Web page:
MB Madaera
Lost 31.7 lbs fat
Built 11.7 lbs muscle


Chris Madaera
Built 9 lbs muscle


Keelan Parham
Lost 30 lbs fat
Built 4 lbs muscle


Bob Marchesello
Lost 23.55 lbs fat
Built 8.55 lbs muscle


Jeff Turner
Lost 25.5 lbs fat


Jeanenne Darden
Lost 26 lbs fat
Built 3 lbs muscle


Ted Tucker
Lost 41 lbs fat
Built 4 lbs muscle

 
 

Determine the Length of Your Workouts

Evaluate Your Progress

Keep Warm-Up in Perspective


ARCHIVES >>

"Doing more exercise with less intensity,"
Arthur Jones believes, "has all but
destroyed the actual great value
of weight training. Something
must be done . . . and quickly."
The New Bodybuilding for
Old-School Results supplies
MUCH of that "something."

 

This is one of 93 photos of Andy McCutcheon that are used in The New High-Intensity Training to illustrate the recommended exercises.

To find out more about McCutcheon and his training, click here.

 

Mission Statement

H.I.T. Acceptable Use Policy

Privacy Policy

Credits

LOG IN FORUM MAIN REGISTER SEARCH
Doug Holland is on Instagram
First | Prev | 1 | 2 | 3 | 4
Author
Rating
Options

spud

More info from Doug:


I deadlift every other week with variations on barbell from floor, barbell while standing on elevated surface, trap bar (low handles), or 2? diameter thick bar.

My clients who deadlift do so every other week utilizing the trap bar.

I still squat with a barbell but only two or three times per year for high reps (25-30). At age 60, I prefer one of my Hammer leg press machines or my Frank Zane leg blaster for year round use.


Here is a video of Doug using the frank Zane Leg Blaster:

https://www.instagram.com/.../p/B-vDJDiA9p_/

Here's a quick tour of the majority of Doug's gym:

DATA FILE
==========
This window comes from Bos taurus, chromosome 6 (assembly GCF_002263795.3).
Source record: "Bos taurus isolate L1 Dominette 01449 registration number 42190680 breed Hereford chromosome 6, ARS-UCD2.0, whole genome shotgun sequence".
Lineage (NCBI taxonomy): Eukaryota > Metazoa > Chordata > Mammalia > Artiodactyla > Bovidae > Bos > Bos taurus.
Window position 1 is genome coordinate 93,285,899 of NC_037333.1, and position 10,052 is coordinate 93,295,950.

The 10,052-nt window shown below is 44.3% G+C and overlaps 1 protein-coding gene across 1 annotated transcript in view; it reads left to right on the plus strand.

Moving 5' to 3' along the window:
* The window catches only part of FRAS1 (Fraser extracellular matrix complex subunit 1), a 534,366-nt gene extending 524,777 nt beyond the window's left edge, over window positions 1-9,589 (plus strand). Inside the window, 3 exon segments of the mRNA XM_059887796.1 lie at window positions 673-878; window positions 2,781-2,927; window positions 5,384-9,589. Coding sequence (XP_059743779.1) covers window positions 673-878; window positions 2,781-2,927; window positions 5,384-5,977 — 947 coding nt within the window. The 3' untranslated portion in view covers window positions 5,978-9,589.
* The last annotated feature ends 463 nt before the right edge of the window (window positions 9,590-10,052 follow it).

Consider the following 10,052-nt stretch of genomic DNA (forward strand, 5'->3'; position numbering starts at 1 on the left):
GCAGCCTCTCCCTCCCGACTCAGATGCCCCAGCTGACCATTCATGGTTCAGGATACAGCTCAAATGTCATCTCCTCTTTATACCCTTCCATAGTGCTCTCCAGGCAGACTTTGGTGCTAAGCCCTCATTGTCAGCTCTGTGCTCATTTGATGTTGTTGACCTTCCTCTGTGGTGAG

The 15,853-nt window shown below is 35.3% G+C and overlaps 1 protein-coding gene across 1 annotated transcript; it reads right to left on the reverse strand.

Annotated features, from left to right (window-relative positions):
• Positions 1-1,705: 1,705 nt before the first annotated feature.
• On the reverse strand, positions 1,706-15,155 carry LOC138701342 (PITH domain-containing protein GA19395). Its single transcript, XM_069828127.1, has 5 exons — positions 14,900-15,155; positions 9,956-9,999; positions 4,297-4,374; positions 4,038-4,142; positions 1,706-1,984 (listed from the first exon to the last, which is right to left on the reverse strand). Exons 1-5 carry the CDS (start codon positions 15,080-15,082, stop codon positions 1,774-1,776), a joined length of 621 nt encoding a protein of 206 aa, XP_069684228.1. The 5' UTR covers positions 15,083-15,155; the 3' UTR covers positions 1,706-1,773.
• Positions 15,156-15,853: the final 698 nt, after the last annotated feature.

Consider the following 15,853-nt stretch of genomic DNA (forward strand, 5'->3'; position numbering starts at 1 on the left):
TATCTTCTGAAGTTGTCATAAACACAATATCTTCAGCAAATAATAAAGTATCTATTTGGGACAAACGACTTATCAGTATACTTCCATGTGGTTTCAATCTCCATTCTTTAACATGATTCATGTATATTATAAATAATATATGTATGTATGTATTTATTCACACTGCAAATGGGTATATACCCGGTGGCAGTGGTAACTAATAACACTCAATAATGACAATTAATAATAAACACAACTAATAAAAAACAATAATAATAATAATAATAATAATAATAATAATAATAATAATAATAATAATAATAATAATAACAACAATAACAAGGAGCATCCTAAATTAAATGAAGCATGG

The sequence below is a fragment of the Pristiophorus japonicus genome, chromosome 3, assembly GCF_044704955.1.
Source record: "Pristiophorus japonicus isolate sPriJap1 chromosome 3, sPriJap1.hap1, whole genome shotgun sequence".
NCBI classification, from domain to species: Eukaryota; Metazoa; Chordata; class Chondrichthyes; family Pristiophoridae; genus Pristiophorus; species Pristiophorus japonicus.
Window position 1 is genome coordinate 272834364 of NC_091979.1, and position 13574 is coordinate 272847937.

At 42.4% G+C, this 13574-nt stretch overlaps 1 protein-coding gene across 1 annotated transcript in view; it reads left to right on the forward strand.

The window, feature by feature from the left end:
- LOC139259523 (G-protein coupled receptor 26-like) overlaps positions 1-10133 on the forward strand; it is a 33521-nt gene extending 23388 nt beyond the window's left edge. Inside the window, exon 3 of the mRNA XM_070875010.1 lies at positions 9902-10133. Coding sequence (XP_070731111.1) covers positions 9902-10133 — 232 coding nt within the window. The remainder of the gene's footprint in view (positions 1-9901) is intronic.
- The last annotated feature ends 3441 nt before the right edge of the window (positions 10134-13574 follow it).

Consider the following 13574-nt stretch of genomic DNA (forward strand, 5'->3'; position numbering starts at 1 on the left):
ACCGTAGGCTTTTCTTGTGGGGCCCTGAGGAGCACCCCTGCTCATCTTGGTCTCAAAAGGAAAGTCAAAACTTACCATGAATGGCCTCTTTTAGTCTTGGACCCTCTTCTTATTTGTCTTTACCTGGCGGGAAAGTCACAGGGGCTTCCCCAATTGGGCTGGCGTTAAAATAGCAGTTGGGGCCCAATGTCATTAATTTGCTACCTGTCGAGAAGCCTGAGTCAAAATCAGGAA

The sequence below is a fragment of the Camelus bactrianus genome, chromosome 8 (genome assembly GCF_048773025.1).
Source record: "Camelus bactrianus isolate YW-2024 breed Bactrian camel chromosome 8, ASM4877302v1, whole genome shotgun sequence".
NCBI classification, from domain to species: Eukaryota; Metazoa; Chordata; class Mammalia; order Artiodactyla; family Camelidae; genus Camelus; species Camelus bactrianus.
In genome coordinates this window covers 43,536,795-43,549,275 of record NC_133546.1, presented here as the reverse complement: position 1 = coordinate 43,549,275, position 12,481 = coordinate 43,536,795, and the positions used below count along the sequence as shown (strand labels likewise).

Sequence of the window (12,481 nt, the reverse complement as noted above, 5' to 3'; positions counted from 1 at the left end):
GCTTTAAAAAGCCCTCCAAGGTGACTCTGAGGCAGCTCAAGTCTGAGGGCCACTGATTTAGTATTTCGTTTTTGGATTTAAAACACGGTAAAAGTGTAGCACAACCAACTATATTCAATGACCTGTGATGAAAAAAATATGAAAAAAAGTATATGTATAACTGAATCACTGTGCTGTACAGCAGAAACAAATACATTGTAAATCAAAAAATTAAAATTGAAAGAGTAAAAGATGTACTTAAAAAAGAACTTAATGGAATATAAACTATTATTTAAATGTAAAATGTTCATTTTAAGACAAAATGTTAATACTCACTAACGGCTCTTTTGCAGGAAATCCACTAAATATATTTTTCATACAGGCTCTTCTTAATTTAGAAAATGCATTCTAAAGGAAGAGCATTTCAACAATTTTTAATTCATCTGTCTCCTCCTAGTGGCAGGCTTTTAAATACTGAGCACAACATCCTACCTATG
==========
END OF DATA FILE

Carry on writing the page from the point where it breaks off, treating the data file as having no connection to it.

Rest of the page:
https://www.instagram.com/.../p/B-NTg6xgiHq/

====

It's interesting to see how Doug trains at age 60. He still goes to failure but it's low volume and low frequency. His training consists of 1 to 3 exercises every 4th day, all compound movements. He hardly ever squats with a barbell, and only deadlifts once every ~14 days in the range of 360 to 410 pounds, usually aiming for 6 to 8 reps. He isn't shy about taking 6 to 8 weeks off deadlifting if he feels any ill effects.

It's not working too badly for Doug. He can deadlift around 2.4x bodyweight for 6 reps at age 60. I'm not sure I'll be doing that. I'd like to though. Need to get the right equipment for the garage first!

Something I've been thinking about recently, and it's been talked about previously in various forms, is how nobody actually trains very much.

Stay with me.

If you look at anyone on this forum, even those who advocate multiple sets, split routines and all the things that HIT opposes, if you just looked at the cumulative time those people actually spent performing repetitions across all sets, all exercise and all sessions you'd probably discover that very few people here were actually training more than 30 or 40 minutes per week.

I'm not talking about time spent resting between sets, time spent recording performance in a notebook or on a phone, time spent choosing the playlist for the workout, time spent chalking your hands, putting on wraps, straps and belts, time spent loading and unloading bars or adjusting seat positions, time spent sipping water, time spent psyching yourself up for a lift.

I'm only thinking in terms of time spent lifting i.e. performing repetitions. You can include warm-up sets if you do any.

Every time I see someone say that you can't get in shape training just 10 minutes a week and it's a lie or people trying to sell you something, it makes me chuckle.

For all that person knows, they're probably only training 25 minutes a week, even though their sessions last an hour or more and the feel like they invested a lot of time and that they are more committed and dedicated as a result.

The other factor to think about here is that so much of what we consider to be "being in great shape" is down to diet and has little to do with training.

I'm going to experiment on myself and report the results in my own thread regarding how much time I spend training.
Open User Options Menu

Donnie Hunt

spud wrote:
More info from Doug:


I deadlift every other week with variations on barbell from floor, barbell while standing on elevated surface, trap bar (low handles), or 2? diameter thick bar.

My clients who deadlift do so every other week utilizing the trap bar.

I still squat with a barbell but only two or three times per year for high reps (25-30). At age 60, I prefer one of my Hammer leg press machines or my Frank Zane leg blaster for year round use.